Summer Blockbusted 2020: Now Playing…May 29 (FILM FUN/VIDEO)

The first month of the Summer Movie season comes to a close with most movie theaters still closed along with it…but there remain plenty of actual movies to choose from!

Welcome to Week 5 of Summer Blockbusted 2020.

Through the end of August, I will be curating a weekly slate of movies from summers past, ranging from big blockbusters to small counter-programming indies. Instead of new options for the multiplex, however, they’re classic ones for your home theater.

Every single Friday. All summer long.

(To read more about how each week’s slate is determined, click here.)

This week: films that were (mostly) released over the last weekend of May, starting with my REC OF THE WEEK.

When possible, I’ve included archived video reviews from Siskel & Ebert (whether I agree with them or not).

(Find links to other weeks from Summer Blockbusted 2020 at the end of this article.)


  • REC OF THE WEEK: Sister Act (May 29, 1992) 100 min Rated PG 
    • This “oil & water” comedy of a casino singer going into the witness protection program at a strict nunnery makes for some fun, clever laughs over the first half, especially when Whoopi Goldberg and Maggie Smith (as the Head Abbess — how perfect is that?) are facing off against each other. But then as the second hour begins and Whoopi’s undercover nun Delores takes over as leader of the convent’s failing choir, a level of sincere heart and sentiment kicks in that is genuinely moving and inspiring. I got legit choked up a few times.
      The comedy remains, but it’s all elevated considerably as these two sides create a sisterhood. (Kathy Najimy, Wendy Makkena, and Mary Wickes are particularly endearing standouts.) Each side is changed by the other and all for the better (as is to be expected) but in sincere and affecting ways, and always in reverence for the spirituality of the Catholic monastic order rather than being dismissive of it, its creeds, or its vows.  Delores isn’t trying to “change” them; she genuinely wants to empower them to fulfill their callings, and she allows herself to be changed by them as well. I wouldn’t say that Goldberg deserved an Academy Award for her performance here, but I would say she’s more worthy of it (in a role that highlights her talents as well as any has) than for the one she nabbed for Ghost.
      Honestly, I can’t remember the last time I’ve laughed out loud this often during a comedy, nor had one make my heart so absolutely full. No need to pray on this one or wait for a sign from God: watch it. It’s streaming right now on Disney+. (Final numbers: $139.6 million domestic; $231.6 million worldwide.)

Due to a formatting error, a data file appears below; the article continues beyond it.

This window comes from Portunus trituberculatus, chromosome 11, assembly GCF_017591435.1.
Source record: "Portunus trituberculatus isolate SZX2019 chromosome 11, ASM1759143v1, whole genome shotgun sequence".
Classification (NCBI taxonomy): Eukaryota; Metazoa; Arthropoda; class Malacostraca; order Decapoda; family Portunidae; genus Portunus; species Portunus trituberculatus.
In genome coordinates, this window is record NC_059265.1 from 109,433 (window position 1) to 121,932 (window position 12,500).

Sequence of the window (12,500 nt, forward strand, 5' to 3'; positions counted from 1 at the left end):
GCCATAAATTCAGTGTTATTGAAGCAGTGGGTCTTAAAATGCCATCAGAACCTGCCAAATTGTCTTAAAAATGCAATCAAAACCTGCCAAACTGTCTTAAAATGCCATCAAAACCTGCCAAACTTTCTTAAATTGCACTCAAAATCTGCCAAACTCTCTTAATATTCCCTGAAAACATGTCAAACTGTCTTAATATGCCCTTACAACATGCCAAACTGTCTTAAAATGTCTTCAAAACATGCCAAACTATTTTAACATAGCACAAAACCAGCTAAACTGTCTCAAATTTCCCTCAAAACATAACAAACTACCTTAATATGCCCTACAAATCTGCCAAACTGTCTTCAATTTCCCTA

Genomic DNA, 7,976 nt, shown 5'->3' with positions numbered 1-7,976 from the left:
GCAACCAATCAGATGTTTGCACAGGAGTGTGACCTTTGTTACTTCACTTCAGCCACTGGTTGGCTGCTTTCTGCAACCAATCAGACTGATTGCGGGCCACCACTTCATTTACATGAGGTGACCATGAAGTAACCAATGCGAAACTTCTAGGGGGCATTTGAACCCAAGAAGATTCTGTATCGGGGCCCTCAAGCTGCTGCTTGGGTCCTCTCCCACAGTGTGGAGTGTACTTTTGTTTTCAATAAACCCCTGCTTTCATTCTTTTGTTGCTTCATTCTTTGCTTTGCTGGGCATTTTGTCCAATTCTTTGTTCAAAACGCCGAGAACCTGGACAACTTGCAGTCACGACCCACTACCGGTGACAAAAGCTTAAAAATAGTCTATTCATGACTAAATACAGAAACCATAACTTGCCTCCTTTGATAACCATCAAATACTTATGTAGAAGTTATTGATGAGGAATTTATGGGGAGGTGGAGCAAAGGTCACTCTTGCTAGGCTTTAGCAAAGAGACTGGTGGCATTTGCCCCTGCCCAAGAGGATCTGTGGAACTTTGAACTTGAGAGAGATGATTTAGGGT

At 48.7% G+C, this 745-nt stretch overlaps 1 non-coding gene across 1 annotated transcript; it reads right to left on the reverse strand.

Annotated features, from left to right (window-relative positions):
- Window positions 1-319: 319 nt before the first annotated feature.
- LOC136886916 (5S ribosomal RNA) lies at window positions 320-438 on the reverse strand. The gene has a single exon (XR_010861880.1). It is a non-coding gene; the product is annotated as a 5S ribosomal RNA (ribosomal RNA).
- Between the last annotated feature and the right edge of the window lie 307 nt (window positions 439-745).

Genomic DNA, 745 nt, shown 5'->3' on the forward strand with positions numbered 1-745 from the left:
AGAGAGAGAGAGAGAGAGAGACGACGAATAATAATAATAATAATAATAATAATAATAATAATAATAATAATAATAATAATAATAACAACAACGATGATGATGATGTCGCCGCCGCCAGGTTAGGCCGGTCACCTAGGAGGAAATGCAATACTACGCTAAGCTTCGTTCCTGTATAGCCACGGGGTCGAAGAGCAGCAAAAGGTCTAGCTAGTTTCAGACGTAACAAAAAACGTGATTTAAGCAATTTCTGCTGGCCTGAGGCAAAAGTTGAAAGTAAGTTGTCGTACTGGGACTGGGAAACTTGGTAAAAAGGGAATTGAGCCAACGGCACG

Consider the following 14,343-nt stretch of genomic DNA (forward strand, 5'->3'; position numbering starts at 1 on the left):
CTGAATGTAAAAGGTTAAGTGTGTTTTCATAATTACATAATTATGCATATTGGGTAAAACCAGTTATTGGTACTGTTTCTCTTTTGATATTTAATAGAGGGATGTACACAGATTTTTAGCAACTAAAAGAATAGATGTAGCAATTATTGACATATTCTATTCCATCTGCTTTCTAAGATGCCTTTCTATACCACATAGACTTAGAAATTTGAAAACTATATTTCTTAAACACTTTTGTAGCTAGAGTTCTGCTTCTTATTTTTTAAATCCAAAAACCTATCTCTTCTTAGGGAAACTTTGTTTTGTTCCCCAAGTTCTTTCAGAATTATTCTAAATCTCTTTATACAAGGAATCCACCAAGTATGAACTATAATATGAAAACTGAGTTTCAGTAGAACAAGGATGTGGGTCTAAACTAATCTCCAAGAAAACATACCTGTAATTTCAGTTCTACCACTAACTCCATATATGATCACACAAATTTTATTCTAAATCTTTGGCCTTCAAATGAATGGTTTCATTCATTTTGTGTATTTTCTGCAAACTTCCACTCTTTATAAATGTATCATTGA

• Pearl Harbor (May 25, 2001) 183 min Rated PG-13 (Director’s Cut: Rated R)
    • A belated Memorial Day entry (there were simply too many for last week’s slate) but one worth revisiting despite its tarnished reputation. Director Michael Bay’s three-hour epic had ambitions of being the Titanic of war movies. Here comes the hot take: on balance, it succeeds. Critics ripped Pearl Harbor for being what it wasn’t (i.e. Saving Private Ryan) rather than being fair about what it was, an unapologetic throwback to the war-torn romances from the Golden Age of Hollywood. Released just 3 1/2 months before 9/11, one wonders how differently it would’ve been received (and appreciated) had it been released after.
      Bay applies his stylized, polished aesthetic to Norman Rockwell-styled iconography in a movie that, quite often, is stunning to look at. The love triangle is effective, too, mostly on the strength of Kate Beckinsale and Josh Hartnett. Ben Affleck is the weak link but not disastrously so; serviceable if not always convincing. Fun ensemble work adds solid entertainment value, too, from the hotshot flyboys to the pin-up worthy nurses (including future Affleck ex Jennifer Garner), all of whom are portrayed as valiant heroes. Also noteworthy: Cuba Gooding, Jr. plays Dorie Miller, the first African-American soldier to receive the Navy Cross, the Navy’s second highest decoration for valor behind only the Medal of Honor.
      The Rated R Director’s Cut isn’t any longer than the PG-13 theatrical release but the carnage is more graphic, and both versions are surprisingly sober (yes, even in the vein of Saving Private Ryan) while also exploding across a rather spectacular sweep. I’ll go ahead and say it: the battle scenes are some of the best ever made. If you’re a new subscriber to HBO Max, consider cueing this up. Even with some occasional cheesy interludes, this one may surprise you. (Final numbers: $198.5 million domestic; $449.2 million worldwide.)
  • Notting Hill (May 28, 1999) 124 min Rated PG-13
    • The hook of Notting Hill is more inventive than the actual script, but the latter is just good enough to deliver what is, on balance, a very satisfying rom-com. Notting Hill is an inverted modern-day fairy tale where the gender roles are flipped; Julia Roberts plays the “Princess Charming,” a famous actress on a press tour in London, who serendipitously swoops in to sweep a commoner bookstore owner off his feet (that’d be Hugh Grant) – and the two fall in love.
      Beyond that hook the script is pretty flat but the leads elevate it considerably, especially Grant. As written, his William Thacker is way too wishy-washy for way too long. Yes, Julia’s Anna Scott is in the alpha position, but after awhile you want him to be a man and assert himself (at least I wanted him to) rather than be led around by Anna, by fate, by events, etc. His lack of spine is a weakness that stretches the credulity of the whole conceit and Anna’s attraction to him, but Grant’s sincere stammering charm makes the best of it as does Roberts’ perfectly-cast star wattage.
      There’s a wonderful ensemble of supporting talent, too, which makes the journey both funny and endearing. It’s streaming now on HBO Max. (Final numbers: $116 million domestic; $363.8 million worldwide.)
  • Rocky III (May 28, 1982) 99 min Rated PG